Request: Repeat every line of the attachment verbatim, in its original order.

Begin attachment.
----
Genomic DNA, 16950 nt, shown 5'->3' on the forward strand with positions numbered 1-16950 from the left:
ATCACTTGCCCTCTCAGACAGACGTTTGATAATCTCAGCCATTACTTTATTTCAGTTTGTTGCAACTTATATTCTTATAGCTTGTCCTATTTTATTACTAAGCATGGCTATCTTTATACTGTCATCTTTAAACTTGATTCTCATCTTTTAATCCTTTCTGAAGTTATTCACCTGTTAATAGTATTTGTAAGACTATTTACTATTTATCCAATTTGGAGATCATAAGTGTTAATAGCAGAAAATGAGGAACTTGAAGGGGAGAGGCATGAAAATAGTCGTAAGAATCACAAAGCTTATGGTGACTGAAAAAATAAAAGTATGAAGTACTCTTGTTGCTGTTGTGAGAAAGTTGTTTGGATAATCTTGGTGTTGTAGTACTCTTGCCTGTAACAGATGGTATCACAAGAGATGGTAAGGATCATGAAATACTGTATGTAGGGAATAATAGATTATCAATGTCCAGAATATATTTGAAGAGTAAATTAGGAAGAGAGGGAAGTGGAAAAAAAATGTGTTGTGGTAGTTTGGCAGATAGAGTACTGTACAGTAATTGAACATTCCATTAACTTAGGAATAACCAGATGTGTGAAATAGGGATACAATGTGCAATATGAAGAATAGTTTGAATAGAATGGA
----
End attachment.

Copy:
Genomic DNA, 16950 nt, shown 5'->3' on the forward strand with positions numbered 1-16950 from the left:
ATCACTTGCCCTCTCAGACAGACGTTTGATAATCTCAGCCATTACTTTATTTCAGTTTGTTGCAACTTATATTCTTATAGCTTGTCCTATTTTATTACTAAGCATGGCTATCTTTATACTGTCATCTTTAAACTTGATTCTCATCTTTTAATCCTTTCTGAAGTTATTCACCTGTTAATAGTATTTGTAAGACTATTTACTATTTATCCAATTTGGAGATCATAAGTGTTAATAGCAGAAAATGAGGAACTTGAAGGGGAGAGGCATGAAAATAGTCGTAAGAATCACAAAGCTTATGGTGACTGAAAAAATAAAAGTATGAAGTACTCTTGTTGCTGTTGTGAGAAAGTTGTTTGGATAATCTTGGTGTTGTAGTACTCTTGCCTGTAACAGATGGTATCACAAGAGATGGTAAGGATCATGAAATACTGTATGTAGGGAATAATAGATTATCAATGTCCAGAATATATTTGAAGAGTAAATTAGGAAGAGAGGGAAGTGGAAAAAAAATGTGTTGTGGTAGTTTGGCAGATAGAGTACTGTACAGTAATTGAACATTCCATTAACTTAGGAATAACCAGATGTGTGAAATAGGGATACAATGTGCAATATGAAGAATAGTTTGAATAGAATGGA